Under California law, rape doesn’t require the victim to say “no.” Instead, sexual assault occurs whenever a person has sex with someone who does not consent. In some cases, like those involving statutory rape, the other party may not even be able to legally agree to have sexual intercourse—even if they say “yes.” This policy makes sense when someone is too drunk to legally consent to have sex, but things become more complex when one party suffers from a mental, physical, or developmental disability. While the government must create laws to protect disabled individuals from rape, they also must not infringe on these individuals when they voluntarily wish to enter a sexual relationship. If you are concerned about the intricacies of disabilities, consent, and sexual assault under California law, contact a criminal attorney before engaging in any intimate activities.
Can Someone be Too Physically Handicapped to Consent to Sex?
Yes. If someone is in a coma, they cannot express themselves and, therefore, cannot agree to have sex. As long as someone can communicate, even through a translator, though, they can agree to intercourse. If someone cannot speak, write, or use sign language though, it may be difficult to argue that they willingly consented to a sexual act.
One problematic area is that people are always permitted to revoke consent during a sexual encounter, so if someone has a disability that prevents them from speaking, it is advisable to agree on an easily identifiable gesture they can use during sex to indicate they wish to stop.
Can a Mentally Disabled Person Give Consent?
The complications involved with obtaining legally-acceptable consent from a person with a severe physical disability are minor compared to those you may face when it comes to someone who is mentally incapacitated. Even specialists can’t agree when it comes to the exact level of mental competence someone must demonstrate before they are considered able to consent to sex. There is no single IQ range or developmental age that solidly ensures someone understands the true nature and possible complications of sexual intercourse. And, unfortunately, just because you think a mentally incapacitated person is capable of providing consent doesn’t mean their family, therapist, caretaker, or case worker will agree.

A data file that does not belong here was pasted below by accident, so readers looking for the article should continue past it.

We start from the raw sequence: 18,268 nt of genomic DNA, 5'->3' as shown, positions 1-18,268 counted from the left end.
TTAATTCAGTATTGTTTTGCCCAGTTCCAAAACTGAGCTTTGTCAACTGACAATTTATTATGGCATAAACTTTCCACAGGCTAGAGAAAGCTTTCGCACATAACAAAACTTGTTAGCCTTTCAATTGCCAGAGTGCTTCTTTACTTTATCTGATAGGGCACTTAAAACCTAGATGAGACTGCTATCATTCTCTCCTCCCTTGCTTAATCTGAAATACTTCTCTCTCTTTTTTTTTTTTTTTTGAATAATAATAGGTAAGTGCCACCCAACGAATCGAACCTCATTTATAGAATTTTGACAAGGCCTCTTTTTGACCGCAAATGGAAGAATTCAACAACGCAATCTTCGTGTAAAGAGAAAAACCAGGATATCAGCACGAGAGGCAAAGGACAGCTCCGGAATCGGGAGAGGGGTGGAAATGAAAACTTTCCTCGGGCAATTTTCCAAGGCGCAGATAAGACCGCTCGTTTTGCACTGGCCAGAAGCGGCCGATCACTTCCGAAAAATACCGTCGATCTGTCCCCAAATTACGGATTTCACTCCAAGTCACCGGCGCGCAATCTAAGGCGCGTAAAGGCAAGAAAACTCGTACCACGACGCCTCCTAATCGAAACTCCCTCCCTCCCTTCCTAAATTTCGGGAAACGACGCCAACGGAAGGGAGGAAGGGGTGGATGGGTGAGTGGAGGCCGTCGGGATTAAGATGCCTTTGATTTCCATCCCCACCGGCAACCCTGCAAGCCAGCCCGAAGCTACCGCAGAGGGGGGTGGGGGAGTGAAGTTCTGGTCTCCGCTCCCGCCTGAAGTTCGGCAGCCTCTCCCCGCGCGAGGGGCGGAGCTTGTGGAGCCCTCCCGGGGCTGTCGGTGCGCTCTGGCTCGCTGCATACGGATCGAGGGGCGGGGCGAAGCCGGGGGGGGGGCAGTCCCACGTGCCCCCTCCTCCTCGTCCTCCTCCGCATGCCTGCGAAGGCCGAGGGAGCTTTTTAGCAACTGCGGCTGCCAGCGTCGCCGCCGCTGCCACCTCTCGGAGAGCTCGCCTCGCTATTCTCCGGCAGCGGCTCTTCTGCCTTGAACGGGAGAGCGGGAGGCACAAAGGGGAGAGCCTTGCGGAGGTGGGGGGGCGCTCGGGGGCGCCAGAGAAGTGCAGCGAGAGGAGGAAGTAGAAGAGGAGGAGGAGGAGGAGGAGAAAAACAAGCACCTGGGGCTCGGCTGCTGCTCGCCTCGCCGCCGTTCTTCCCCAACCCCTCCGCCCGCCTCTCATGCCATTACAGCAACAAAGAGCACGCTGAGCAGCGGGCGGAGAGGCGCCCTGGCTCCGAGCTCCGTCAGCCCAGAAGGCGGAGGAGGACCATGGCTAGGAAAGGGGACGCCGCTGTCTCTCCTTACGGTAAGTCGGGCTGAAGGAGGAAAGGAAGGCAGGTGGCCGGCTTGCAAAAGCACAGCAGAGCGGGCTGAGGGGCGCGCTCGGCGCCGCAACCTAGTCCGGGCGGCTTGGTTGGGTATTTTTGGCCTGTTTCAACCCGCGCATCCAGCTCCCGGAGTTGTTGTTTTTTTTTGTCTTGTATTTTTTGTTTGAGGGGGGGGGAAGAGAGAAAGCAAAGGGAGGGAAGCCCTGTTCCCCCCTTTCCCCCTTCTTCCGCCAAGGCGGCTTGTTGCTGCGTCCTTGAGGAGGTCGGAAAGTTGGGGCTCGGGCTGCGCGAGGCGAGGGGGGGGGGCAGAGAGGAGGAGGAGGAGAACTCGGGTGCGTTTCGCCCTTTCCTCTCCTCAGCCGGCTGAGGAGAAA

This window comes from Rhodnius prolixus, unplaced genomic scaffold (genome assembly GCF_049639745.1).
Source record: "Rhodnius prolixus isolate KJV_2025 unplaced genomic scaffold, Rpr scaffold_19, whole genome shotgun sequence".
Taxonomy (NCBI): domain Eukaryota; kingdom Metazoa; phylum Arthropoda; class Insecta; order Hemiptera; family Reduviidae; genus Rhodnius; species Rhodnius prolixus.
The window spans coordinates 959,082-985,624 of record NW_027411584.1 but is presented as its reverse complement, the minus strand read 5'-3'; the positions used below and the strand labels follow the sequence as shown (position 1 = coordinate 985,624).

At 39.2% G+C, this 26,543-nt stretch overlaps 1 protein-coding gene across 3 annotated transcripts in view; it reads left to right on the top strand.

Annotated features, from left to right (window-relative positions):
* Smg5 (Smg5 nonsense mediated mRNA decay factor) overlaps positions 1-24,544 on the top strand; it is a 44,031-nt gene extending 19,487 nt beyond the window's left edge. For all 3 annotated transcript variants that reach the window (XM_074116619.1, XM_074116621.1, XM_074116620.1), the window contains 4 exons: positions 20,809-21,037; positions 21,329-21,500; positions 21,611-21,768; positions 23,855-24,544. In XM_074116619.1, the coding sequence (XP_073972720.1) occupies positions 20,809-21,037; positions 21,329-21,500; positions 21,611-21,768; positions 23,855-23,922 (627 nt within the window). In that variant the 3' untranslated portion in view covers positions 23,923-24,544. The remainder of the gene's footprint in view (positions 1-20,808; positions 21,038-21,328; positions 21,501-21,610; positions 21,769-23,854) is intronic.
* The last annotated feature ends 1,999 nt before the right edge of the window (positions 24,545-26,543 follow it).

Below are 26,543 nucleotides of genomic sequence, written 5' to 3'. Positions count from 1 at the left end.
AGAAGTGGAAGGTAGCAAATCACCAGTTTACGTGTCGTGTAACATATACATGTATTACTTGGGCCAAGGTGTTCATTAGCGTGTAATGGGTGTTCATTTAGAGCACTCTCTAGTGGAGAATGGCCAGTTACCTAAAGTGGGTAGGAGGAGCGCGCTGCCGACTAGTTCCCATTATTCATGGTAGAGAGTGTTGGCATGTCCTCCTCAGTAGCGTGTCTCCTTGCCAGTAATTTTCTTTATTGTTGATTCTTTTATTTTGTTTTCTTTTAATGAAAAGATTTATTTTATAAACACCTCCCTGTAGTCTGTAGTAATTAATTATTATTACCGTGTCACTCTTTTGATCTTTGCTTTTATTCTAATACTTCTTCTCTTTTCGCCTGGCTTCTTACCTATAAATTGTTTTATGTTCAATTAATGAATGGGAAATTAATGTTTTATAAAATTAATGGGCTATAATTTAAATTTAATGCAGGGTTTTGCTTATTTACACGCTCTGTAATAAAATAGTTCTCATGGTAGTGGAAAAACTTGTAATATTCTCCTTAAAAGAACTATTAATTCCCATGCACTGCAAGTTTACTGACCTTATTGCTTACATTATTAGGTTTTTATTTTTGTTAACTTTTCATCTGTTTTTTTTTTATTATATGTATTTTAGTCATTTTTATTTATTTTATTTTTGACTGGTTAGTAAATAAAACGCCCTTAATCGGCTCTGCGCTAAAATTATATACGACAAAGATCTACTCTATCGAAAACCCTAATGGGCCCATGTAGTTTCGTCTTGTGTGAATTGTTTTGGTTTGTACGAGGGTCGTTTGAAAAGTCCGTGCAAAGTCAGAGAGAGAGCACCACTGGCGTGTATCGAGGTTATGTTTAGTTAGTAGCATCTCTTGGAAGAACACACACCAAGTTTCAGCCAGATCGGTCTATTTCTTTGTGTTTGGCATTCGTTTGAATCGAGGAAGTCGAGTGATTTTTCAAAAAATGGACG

Generally speaking, if a person is considered competent enough to live independently, you’re probably ok from a legal perspective. Otherwise, while it may be awkward, you may want to engage that person’s caretaker, family, or therapist to ensure they agree that your potential partner can and has decided to have sexual relations with you. It’s better to feel awkward than to go to prison.
Fighting the Charges
If you are charged with raping a physically or mentally incapacitated person, your attorney may be able to bring expert witnesses to testify that the person in question was, indeed, qualified to give consent and that it is unfair to deny such a person any chance at a healthy sex life simply because they are handicapped.
Remember that you can fight these charges, but anything you say to the police could be used against you later. If you have been accused of a sex crime, do not speak to the police until you have a lawyer present. Please call (760) 643-4050 to schedule a free initial consultation with Peter M. Liss.